2021-22 Kia Season Preview

10 key questions: Will experience push updated Lakers to top of West?

L.A. is leaning on a loaded roster of accomplished vets as it enters a pivotal season.

Several vets, including Rajon Rondo (left), are on board to try to win the Lakers’ 18th NBA title in franchise history.

For the next 10 days, we’ll be answering one key question surrounding the 2021-22 NBA season. Here’s question five:

Do you see this new group of veteran Lakers ruling the West?

My reference point on this, er, extremely experienced roster is the 1983 Philadelphia Phillies, who had 14 regulars – nine position players and five pitchers – age 30 or older. Among them: Pete Rose (42), Joe Morgan (39), Tony Perez (41), Mike Schmidt (33), Gary Maddox (33), Steve Carlton (38), Ron Reed (40) and Tug McGraw (38). That team went 90-72 and made it to the World Series before falling to Baltimore in five games.

The Lakers won’t play 162 games like those Phillies, though it might feel like it. With eight players who will be on the grizzled side of 33 by Nov. 12 (Russell Westbrook’s birthday), staying healthy and avoiding fatigue will be paramount as the league ramps back up to 82 games. Let us remember, though, LeBron James has been the best 34-year-old in NBA history, as well as best 35- and 36-year-old, so there’s no reason to doubt he’ll be the best 37-year-old once the calendar hits Dec. 30.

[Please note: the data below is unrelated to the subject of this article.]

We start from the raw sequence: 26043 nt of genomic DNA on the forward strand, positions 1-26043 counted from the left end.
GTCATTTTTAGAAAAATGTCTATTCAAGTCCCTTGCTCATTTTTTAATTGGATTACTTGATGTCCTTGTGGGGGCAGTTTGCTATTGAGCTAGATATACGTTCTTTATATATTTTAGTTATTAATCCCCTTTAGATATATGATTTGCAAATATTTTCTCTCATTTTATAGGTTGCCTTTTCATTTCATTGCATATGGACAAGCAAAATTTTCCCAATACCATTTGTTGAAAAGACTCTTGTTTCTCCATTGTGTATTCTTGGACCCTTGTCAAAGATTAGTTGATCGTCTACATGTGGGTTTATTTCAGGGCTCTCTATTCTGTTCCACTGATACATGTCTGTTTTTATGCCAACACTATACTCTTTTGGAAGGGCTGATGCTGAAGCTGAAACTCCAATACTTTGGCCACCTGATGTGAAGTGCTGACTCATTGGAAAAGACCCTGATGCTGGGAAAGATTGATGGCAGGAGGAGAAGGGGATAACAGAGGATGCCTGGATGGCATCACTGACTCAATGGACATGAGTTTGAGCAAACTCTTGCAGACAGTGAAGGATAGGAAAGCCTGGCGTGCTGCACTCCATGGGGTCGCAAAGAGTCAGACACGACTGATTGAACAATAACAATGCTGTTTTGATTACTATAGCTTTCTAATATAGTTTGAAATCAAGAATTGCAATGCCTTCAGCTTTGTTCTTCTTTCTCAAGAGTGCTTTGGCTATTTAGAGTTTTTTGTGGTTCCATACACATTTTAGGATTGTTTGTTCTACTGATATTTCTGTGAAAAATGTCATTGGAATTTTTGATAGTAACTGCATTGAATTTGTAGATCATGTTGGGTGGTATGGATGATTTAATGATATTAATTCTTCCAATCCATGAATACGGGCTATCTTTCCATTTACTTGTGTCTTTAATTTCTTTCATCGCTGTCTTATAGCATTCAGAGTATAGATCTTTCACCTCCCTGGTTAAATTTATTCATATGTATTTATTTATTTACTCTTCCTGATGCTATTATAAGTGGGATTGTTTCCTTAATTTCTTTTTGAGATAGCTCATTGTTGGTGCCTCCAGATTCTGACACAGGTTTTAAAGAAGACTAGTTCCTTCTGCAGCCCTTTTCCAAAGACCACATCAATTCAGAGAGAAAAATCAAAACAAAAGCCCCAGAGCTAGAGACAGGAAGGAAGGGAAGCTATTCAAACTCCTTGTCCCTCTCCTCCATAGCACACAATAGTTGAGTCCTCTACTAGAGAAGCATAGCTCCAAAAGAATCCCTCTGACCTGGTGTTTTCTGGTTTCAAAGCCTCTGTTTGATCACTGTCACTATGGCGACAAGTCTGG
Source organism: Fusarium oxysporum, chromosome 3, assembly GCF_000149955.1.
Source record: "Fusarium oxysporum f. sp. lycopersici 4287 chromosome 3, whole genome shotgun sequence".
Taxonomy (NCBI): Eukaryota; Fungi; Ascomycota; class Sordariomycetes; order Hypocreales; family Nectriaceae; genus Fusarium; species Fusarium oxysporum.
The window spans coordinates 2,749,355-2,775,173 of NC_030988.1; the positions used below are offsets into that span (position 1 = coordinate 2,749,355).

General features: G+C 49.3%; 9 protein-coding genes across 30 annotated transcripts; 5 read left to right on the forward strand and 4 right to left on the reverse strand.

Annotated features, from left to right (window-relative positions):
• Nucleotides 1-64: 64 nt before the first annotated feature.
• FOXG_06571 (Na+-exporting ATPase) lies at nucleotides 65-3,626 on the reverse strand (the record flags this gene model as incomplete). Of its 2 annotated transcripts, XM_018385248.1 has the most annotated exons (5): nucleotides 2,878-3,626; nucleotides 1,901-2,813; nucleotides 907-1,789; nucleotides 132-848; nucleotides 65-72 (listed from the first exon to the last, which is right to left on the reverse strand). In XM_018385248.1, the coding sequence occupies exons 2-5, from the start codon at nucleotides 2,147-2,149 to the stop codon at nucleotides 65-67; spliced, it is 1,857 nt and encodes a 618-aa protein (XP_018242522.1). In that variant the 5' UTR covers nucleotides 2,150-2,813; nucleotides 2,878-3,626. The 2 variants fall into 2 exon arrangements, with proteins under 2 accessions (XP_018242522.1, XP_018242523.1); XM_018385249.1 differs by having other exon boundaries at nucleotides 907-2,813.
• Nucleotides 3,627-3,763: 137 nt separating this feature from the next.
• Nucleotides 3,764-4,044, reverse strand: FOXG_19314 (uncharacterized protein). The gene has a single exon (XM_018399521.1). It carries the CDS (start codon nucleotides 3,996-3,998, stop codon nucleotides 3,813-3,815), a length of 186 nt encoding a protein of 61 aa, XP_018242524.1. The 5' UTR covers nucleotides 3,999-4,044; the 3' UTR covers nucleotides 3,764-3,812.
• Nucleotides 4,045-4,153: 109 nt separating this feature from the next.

Besides, the Lakers’ average age – for all the attention that will get in 2021-22 – will be secondary to how they all mesh, starting with Westbrook as someone who will have to share the ball like never before. Anthony Davis apparently is amenable to long minutes at center – and he’s only 28! – and James, like it or not, is the team’s best choice at power forward.

Kendrick Nunn, Malik Monk and Talen Horton-Tucker will have to do a lot of the grindy stuff, with so many teammates who might not bounce back up if they have to hit the floor. That includes Davis, who has missed double-digit games in seven of his nine seasons.

So the Lakers have the resumes and the know-how to chase down the 18th NBA title in franchise history, but the vim, vigor and durability might be in doubt.

Other questions: 

Which team is poised for a breakout season?
Which second-year players will flourish?
• Can Hawks build on their playoff success?
• How can Zion improve his game next season?
• How will Kidd help Doncic in Dallas?
Are the Nets clearly the team to beat?
• Can the Suns return to The Finals?
• How can Lowry help the Heat?
• What will be the Bucks’ biggest challenge?

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Steve Aschburner has written about the NBA since 1980. You can e-mail him here, find his archive here and follow him on Twitter.

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